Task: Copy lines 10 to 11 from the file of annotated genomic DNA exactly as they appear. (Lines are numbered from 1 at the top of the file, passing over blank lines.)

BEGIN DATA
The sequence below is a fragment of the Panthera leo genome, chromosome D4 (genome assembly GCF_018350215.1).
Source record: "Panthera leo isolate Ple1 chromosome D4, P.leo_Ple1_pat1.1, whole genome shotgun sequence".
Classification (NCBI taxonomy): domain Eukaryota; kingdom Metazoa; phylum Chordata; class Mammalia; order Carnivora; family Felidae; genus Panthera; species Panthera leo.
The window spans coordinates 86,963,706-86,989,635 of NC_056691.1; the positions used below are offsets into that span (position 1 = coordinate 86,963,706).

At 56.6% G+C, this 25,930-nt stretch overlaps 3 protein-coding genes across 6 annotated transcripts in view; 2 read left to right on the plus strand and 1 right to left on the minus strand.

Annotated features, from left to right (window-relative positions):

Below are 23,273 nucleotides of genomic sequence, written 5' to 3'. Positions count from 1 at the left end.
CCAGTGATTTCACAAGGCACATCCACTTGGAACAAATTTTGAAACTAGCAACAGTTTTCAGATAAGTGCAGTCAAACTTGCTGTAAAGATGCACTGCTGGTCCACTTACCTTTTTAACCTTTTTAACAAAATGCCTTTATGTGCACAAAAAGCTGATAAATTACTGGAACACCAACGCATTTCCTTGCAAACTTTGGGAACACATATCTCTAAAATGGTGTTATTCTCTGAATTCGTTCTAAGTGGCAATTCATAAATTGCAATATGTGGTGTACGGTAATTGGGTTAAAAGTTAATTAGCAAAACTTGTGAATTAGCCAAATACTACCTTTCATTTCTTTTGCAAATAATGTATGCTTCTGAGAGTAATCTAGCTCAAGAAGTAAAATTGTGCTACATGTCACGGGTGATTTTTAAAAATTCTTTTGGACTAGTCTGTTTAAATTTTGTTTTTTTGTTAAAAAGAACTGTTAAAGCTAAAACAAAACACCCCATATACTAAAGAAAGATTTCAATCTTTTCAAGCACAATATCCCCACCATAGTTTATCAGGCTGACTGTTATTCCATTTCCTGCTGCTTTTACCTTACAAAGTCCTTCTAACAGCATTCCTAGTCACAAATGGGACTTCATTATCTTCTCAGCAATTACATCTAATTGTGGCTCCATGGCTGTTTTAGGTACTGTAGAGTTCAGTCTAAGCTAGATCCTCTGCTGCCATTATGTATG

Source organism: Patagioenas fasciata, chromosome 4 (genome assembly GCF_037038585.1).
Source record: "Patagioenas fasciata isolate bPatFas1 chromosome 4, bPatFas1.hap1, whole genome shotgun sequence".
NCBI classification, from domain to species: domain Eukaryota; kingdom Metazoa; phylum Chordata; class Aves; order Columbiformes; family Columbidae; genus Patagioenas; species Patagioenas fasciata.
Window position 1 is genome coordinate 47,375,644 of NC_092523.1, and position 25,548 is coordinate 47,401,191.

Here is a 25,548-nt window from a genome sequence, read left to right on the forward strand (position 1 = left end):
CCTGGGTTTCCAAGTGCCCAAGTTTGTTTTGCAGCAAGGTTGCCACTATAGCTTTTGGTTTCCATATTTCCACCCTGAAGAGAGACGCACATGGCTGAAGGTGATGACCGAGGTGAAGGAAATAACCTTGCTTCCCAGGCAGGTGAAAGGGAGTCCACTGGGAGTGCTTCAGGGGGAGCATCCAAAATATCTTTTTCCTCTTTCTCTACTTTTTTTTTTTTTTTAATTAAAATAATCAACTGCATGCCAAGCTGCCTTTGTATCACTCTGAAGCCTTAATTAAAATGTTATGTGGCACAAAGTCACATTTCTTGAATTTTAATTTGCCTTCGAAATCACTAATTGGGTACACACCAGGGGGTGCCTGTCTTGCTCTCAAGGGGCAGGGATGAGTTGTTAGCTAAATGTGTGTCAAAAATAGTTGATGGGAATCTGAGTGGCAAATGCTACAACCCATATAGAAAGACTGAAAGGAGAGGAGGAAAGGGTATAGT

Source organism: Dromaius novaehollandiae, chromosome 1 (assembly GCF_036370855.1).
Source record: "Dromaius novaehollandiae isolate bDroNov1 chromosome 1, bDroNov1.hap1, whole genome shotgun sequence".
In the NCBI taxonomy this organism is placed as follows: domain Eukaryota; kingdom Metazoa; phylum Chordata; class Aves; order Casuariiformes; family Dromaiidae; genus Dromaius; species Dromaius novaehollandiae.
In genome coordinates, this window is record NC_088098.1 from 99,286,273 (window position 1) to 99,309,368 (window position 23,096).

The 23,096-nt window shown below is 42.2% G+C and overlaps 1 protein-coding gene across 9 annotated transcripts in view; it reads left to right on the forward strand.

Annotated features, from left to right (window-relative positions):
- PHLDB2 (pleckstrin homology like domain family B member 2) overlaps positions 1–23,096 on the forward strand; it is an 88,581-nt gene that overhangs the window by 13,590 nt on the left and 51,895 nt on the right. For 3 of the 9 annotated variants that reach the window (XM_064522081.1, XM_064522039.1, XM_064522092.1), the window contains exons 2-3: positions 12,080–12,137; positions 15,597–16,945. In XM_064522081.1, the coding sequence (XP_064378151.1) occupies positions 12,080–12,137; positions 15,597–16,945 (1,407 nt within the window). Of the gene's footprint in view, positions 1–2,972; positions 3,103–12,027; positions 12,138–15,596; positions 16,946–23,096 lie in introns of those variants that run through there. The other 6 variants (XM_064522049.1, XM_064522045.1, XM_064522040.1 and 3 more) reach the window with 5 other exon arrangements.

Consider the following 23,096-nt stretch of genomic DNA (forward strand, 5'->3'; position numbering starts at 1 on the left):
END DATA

Source record: "Patagioenas fasciata isolate bPatFas1 chromosome 4, bPatFas1.hap1, whole genome shotgun sequence".
NCBI classification, from domain to species: domain Eukaryota; kingdom Metazoa; phylum Chordata; class Aves; order Columbiformes; family Columbidae; genus Patagioenas; species Patagioenas fasciata.